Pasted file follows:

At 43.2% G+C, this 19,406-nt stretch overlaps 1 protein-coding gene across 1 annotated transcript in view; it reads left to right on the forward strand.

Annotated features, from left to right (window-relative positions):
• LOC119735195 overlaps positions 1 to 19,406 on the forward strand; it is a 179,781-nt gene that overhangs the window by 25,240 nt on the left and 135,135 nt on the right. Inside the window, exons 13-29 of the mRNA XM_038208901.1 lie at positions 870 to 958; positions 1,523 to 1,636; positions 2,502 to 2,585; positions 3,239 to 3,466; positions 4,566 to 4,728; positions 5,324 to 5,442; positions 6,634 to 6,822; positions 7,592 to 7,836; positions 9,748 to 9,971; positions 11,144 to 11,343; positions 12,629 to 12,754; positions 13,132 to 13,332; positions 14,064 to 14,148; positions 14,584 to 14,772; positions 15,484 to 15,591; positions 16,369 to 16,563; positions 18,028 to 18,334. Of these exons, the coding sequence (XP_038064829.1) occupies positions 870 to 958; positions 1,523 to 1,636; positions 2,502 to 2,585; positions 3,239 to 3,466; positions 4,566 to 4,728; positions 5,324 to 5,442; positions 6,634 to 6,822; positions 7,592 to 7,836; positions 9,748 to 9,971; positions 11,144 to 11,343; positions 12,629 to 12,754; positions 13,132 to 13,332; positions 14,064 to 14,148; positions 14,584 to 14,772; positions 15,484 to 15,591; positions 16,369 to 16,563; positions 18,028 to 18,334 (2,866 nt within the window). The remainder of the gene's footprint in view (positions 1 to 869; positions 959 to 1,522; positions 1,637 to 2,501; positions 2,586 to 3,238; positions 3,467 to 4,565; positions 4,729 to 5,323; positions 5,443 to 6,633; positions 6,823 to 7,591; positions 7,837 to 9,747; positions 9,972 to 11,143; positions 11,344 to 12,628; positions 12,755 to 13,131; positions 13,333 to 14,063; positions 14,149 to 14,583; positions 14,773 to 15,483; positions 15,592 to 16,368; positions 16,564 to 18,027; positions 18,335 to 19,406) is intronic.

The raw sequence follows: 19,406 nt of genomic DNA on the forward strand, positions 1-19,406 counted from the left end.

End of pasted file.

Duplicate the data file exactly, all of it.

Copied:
At 43.2% G+C, this 19,406-nt stretch overlaps 1 protein-coding gene across 1 annotated transcript in view; it reads left to right on the forward strand.

Annotated features, from left to right (window-relative positions):
• LOC119735195 overlaps positions 1 to 19,406 on the forward strand; it is a 179,781-nt gene that overhangs the window by 25,240 nt on the left and 135,135 nt on the right. Inside the window, exons 13-29 of the mRNA XM_038208901.1 lie at positions 870 to 958; positions 1,523 to 1,636; positions 2,502 to 2,585; positions 3,239 to 3,466; positions 4,566 to 4,728; positions 5,324 to 5,442; positions 6,634 to 6,822; positions 7,592 to 7,836; positions 9,748 to 9,971; positions 11,144 to 11,343; positions 12,629 to 12,754; positions 13,132 to 13,332; positions 14,064 to 14,148; positions 14,584 to 14,772; positions 15,484 to 15,591; positions 16,369 to 16,563; positions 18,028 to 18,334. Of these exons, the coding sequence (XP_038064829.1) occupies positions 870 to 958; positions 1,523 to 1,636; positions 2,502 to 2,585; positions 3,239 to 3,466; positions 4,566 to 4,728; positions 5,324 to 5,442; positions 6,634 to 6,822; positions 7,592 to 7,836; positions 9,748 to 9,971; positions 11,144 to 11,343; positions 12,629 to 12,754; positions 13,132 to 13,332; positions 14,064 to 14,148; positions 14,584 to 14,772; positions 15,484 to 15,591; positions 16,369 to 16,563; positions 18,028 to 18,334 (2,866 nt within the window). The remainder of the gene's footprint in view (positions 1 to 869; positions 959 to 1,522; positions 1,637 to 2,501; positions 2,586 to 3,238; positions 3,467 to 4,565; positions 4,729 to 5,323; positions 5,443 to 6,633; positions 6,823 to 7,591; positions 7,837 to 9,747; positions 9,972 to 11,143; positions 11,344 to 12,628; positions 12,755 to 13,131; positions 13,333 to 14,063; positions 14,149 to 14,583; positions 14,773 to 15,483; positions 15,592 to 16,368; positions 16,564 to 18,027; positions 18,335 to 19,406) is intronic.

The raw sequence follows: 19,406 nt of genomic DNA on the forward strand, positions 1-19,406 counted from the left end.